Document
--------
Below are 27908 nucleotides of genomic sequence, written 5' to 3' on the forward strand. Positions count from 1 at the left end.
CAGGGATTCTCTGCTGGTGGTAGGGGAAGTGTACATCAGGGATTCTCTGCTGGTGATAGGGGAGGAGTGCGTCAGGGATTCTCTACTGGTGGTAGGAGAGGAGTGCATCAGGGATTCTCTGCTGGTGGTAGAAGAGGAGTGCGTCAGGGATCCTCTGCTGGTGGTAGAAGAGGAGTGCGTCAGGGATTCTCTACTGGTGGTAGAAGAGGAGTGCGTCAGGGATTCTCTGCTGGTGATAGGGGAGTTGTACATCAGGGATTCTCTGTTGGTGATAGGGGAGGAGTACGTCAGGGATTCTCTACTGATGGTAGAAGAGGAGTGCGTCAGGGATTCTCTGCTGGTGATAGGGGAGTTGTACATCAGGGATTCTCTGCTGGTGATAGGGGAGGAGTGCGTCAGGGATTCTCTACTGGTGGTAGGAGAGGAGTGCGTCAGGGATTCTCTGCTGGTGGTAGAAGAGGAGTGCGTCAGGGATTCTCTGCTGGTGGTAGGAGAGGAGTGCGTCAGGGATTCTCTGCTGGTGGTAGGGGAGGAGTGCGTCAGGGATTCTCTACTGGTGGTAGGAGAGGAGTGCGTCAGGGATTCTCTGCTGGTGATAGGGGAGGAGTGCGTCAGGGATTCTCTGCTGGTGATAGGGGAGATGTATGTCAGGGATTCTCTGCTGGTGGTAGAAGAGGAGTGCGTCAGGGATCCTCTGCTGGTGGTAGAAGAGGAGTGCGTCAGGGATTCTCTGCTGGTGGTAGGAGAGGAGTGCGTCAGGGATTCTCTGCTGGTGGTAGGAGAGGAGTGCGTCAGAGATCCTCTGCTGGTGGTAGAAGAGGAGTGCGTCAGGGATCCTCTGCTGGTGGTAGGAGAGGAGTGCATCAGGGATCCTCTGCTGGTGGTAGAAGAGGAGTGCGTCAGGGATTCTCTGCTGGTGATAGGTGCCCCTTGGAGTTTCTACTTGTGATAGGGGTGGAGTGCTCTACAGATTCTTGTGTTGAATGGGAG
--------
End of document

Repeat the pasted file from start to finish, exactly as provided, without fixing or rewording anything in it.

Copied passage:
Below are 27908 nucleotides of genomic sequence, written 5' to 3' on the forward strand. Positions count from 1 at the left end.
CAGGGATTCTCTGCTGGTGGTAGGGGAAGTGTACATCAGGGATTCTCTGCTGGTGATAGGGGAGGAGTGCGTCAGGGATTCTCTACTGGTGGTAGGAGAGGAGTGCATCAGGGATTCTCTGCTGGTGGTAGAAGAGGAGTGCGTCAGGGATCCTCTGCTGGTGGTAGAAGAGGAGTGCGTCAGGGATTCTCTACTGGTGGTAGAAGAGGAGTGCGTCAGGGATTCTCTGCTGGTGATAGGGGAGTTGTACATCAGGGATTCTCTGTTGGTGATAGGGGAGGAGTACGTCAGGGATTCTCTACTGATGGTAGAAGAGGAGTGCGTCAGGGATTCTCTGCTGGTGATAGGGGAGTTGTACATCAGGGATTCTCTGCTGGTGATAGGGGAGGAGTGCGTCAGGGATTCTCTACTGGTGGTAGGAGAGGAGTGCGTCAGGGATTCTCTGCTGGTGGTAGAAGAGGAGTGCGTCAGGGATTCTCTGCTGGTGGTAGGAGAGGAGTGCGTCAGGGATTCTCTGCTGGTGGTAGGGGAGGAGTGCGTCAGGGATTCTCTACTGGTGGTAGGAGAGGAGTGCGTCAGGGATTCTCTGCTGGTGATAGGGGAGGAGTGCGTCAGGGATTCTCTGCTGGTGATAGGGGAGATGTATGTCAGGGATTCTCTGCTGGTGGTAGAAGAGGAGTGCGTCAGGGATCCTCTGCTGGTGGTAGAAGAGGAGTGCGTCAGGGATTCTCTGCTGGTGGTAGGAGAGGAGTGCGTCAGGGATTCTCTGCTGGTGGTAGGAGAGGAGTGCGTCAGAGATCCTCTGCTGGTGGTAGAAGAGGAGTGCGTCAGGGATCCTCTGCTGGTGGTAGGAGAGGAGTGCATCAGGGATCCTCTGCTGGTGGTAGAAGAGGAGTGCGTCAGGGATTCTCTGCTGGTGATAGGTGCCCCTTGGAGTTTCTACTTGTGATAGGGGTGGAGTGCTCTACAGATTCTTGTGTTGAATGGGAG